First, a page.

I just returned from a business visit to India, and on the long way back, I had the time to sort out some observations and ideas on the future of the banking backbone that I had discussed with bankers as well as banking platform vendor execs over the past few weeks. But let me start from the beginning.

A couple years ago, Forrester introduced the banking backbone, covering a number of infrastructure functions such as security, directory, business activity management, service repository, and integration services and in particular supporting micro- and macro-level workflows. In the meantime, the banking backbone became a key element of the next-generation banking platform and evolved further within the banking platform of the future. Today, many banks are still on their way to implementing a comparably narrowly defined version of the banking backbone.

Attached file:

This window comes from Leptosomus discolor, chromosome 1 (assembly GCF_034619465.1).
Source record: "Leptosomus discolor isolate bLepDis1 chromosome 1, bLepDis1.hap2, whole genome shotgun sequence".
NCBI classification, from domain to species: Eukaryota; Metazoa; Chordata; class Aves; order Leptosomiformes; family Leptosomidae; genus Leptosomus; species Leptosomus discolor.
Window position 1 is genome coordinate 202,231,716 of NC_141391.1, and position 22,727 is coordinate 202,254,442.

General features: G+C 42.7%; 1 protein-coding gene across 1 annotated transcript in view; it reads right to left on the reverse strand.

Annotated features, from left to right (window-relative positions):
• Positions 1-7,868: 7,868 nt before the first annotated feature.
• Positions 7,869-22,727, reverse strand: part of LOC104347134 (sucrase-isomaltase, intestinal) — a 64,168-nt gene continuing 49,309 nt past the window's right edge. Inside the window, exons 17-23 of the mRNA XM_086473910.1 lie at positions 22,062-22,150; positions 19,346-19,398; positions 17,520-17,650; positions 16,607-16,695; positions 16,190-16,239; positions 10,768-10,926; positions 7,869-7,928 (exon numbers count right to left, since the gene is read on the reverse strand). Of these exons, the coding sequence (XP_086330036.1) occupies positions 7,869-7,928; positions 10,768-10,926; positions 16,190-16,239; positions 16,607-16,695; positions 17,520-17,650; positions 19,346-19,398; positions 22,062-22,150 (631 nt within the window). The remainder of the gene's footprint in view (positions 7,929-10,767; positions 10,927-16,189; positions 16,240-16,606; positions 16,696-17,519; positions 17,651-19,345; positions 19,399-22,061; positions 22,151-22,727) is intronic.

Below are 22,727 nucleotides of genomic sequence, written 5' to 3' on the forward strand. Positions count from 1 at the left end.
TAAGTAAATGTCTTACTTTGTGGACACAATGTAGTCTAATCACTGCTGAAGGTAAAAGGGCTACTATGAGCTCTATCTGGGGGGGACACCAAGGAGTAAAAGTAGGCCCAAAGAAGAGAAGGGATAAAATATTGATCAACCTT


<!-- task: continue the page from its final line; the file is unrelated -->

However, advanced banks of different sizes — many of them in the retail space — decided to take an approach that may make an extended definition of Forrester’s banking backbone mandatory: They opted for a more business- than infrastructure-oriented backbone. In a first step, they identify a suitable integrated banking platform with a good fit to their requirements. Next, they “strip” it of all modules that are not fully up to the requirements of the key areas of their business and supplement these with best-of-breed solutions and, where necessary, custom-built solutions. Thus, the integrated banking platform acts as a more business-oriented banking backbone that integrates with all kinds of satellite and peripheral applications.

Is this an approach you would consider for your bank? Or, if you are working in a different industry, have you seen similar approaches? Please let me know what you think. JHoppermann@Forrester.com